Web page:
so much about serving the theater and serving their own talent,
the actors of ART may tend to think of themselves as overworked
and under appreciated public servants. Why, they wonder,
are they knocking themselves out juggling flaming torches,
trying to please people who seem to take their devotion for
granted? "The theater," says Brustein, "has
an obligation to get under the skin of an audience, to connect
with what's bothering them."
During the opening night
intermission of A Midsummer Night's Dream, professor Harry
Levin, who has been an avid enthusiast of theater at Harvard
since his undergraduate days
in 1929, expressed his astonishment to Harvard president Derek
Bok: "Derek, do you realize there are fifty-eight people
(actually twenty) on the stage being paid Equity wages?
How do you do it? Bok, laughing said he wasn't responsible
for any wages at all, or, indeed, for any production expenses,
just for a portion of the cost of running the Loeb. He
beamed like a boy who had been given a wonderful, life-size toy.
It seems perfectly clear
at ART that a vigorous resident theater should be one of the
measures of urban merit and that the lucky community that
possesses this vital mechanism should be prepared to keep it
well oiled. When the company came here they knew Boston
had a reputation for stinginess in its support of the arts, but
somehow they thought it would be the exception. They have
shocked," says Burstein. "In many ways this is a
primitive country. Every year I have to explain again why
the arts are important. It has to do with the
imagination. There are areas of human activity that are
beyond the natural, where nothing is given, where you can be
surprised. This what inspires. Artists give us
In the golden robes of
Theseus, duke of Athens, Brustein appeared on the stage of the
Loeb this spring in order to make his point appropriately - in A
Midsummer Night's Dream:
And, as imagination bodies
The forms of things unknown, the poet's pen
Turns them to shapes, and gives airy nothing
A local habitation and an name.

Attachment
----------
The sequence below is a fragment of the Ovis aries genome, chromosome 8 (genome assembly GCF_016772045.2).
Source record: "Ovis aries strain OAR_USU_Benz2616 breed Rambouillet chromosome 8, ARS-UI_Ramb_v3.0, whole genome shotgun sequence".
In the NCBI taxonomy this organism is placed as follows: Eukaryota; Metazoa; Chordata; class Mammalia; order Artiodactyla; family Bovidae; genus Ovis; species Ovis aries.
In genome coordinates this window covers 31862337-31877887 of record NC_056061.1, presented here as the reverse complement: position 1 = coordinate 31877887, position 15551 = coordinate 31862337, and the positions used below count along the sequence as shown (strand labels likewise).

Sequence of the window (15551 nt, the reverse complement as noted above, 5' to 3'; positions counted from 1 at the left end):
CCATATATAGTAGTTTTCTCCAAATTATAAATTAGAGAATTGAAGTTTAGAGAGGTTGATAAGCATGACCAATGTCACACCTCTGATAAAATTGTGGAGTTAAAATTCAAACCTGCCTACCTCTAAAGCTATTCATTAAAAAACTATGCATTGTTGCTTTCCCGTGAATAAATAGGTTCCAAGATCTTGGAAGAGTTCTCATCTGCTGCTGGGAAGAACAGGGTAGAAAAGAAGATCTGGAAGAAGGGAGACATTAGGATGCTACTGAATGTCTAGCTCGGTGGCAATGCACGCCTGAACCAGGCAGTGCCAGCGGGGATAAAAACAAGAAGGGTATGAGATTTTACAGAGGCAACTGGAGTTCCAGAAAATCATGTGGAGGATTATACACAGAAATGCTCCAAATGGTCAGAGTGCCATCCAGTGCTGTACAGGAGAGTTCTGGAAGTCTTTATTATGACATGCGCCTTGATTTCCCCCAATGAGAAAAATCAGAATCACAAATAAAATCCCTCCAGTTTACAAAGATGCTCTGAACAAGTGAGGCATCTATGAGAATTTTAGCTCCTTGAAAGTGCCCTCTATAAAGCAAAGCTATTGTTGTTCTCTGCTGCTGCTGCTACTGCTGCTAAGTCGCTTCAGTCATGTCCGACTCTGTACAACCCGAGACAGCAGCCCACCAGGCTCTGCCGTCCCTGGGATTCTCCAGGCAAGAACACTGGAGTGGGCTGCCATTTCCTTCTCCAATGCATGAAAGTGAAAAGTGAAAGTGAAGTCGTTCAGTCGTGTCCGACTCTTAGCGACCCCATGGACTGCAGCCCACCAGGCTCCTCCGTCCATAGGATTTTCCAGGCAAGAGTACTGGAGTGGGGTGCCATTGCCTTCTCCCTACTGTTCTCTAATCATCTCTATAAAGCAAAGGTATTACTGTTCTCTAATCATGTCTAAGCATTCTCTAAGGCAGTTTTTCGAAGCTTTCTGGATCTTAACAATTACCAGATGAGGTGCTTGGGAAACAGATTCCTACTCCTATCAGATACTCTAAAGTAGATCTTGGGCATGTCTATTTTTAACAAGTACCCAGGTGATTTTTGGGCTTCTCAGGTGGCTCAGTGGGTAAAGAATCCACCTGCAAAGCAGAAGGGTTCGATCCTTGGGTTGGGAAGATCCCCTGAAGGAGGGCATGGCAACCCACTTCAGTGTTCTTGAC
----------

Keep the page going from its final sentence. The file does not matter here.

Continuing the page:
Such tricks hath strong imagination,
That, if it would but apprehend some joy;
It comprehends some bringer of that joy;
Or in the night, imagining some fear.
How easy is a bush supposed a bear!
Live performances of music
or dance or drama not only bring us joy but teach us about our
fears, show us ourselves, stir, reveal. Since revelation
suggests a change in perception, revaluation may follow.
Drama that speaks forcefully and directly serves a a catalyst
and has a powerful potential for change. Creativity in one
area sometimes sparks creativity in another.
Burstein has made these
arguments repeatedly, and he will go on making them to as many
groups as he must as often s seems necessary. Although he
says he is a bad money-raiser, he has a reputation for being the
opposite. On the right stage, he is utterly convincing.
In a speech before the
American Academy of Arts and Sciences in February, Brustein
said that without the performing arts, no university is
complete, that theaters and concert halls are the essential
living libraries "where the works of drama or music find
their true, significant form." While he admitted that
academics who valued professionalism in the humanities often
preferred amateurism in the arts and seemed, sometimes, so
buttoned up in habitual criticism that they were unable to
surrender to joy, he said he was an optimist. He saw the
collaboration of a great university and a lively theater as
beneficial to both humanist and artist.
In presenting himself and
his company to Cambridge and to the larger Boston community,
Brustein has, so far, made all the right moves. He is an